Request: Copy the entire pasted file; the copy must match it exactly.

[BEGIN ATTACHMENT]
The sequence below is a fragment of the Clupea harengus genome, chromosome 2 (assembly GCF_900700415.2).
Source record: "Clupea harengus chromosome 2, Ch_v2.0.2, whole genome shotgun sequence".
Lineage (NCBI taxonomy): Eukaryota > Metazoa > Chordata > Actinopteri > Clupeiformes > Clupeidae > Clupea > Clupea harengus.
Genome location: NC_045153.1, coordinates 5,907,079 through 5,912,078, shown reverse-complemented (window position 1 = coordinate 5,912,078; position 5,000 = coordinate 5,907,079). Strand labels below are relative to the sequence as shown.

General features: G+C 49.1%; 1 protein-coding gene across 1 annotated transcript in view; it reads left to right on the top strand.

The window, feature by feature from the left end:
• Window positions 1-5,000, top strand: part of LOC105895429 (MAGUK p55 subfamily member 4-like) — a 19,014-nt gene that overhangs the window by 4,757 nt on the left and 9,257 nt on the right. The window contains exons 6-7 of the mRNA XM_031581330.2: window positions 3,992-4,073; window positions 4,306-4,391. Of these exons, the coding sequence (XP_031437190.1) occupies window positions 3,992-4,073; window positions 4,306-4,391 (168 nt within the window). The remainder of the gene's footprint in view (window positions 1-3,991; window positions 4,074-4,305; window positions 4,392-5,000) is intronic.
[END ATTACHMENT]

The sequence below is a fragment of the Clupea harengus genome, chromosome 2 (assembly GCF_900700415.2).
Source record: "Clupea harengus chromosome 2, Ch_v2.0.2, whole genome shotgun sequence".
Lineage (NCBI taxonomy): Eukaryota > Metazoa > Chordata > Actinopteri > Clupeiformes > Clupeidae > Clupea > Clupea harengus.
Genome location: NC_045153.1, coordinates 5,907,079 through 5,912,078, shown reverse-complemented (window position 1 = coordinate 5,912,078; position 5,000 = coordinate 5,907,079). Strand labels below are relative to the sequence as shown.

General features: G+C 49.1%; 1 protein-coding gene across 1 annotated transcript in view; it reads left to right on the top strand.

The window, feature by feature from the left end:
• Window positions 1-5,000, top strand: part of LOC105895429 (MAGUK p55 subfamily member 4-like) — a 19,014-nt gene that overhangs the window by 4,757 nt on the left and 9,257 nt on the right. The window contains exons 6-7 of the mRNA XM_031581330.2: window positions 3,992-4,073; window positions 4,306-4,391. Of these exons, the coding sequence (XP_031437190.1) occupies window positions 3,992-4,073; window positions 4,306-4,391 (168 nt within the window). The remainder of the gene's footprint in view (window positions 1-3,991; window positions 4,074-4,305; window positions 4,392-5,000) is intronic.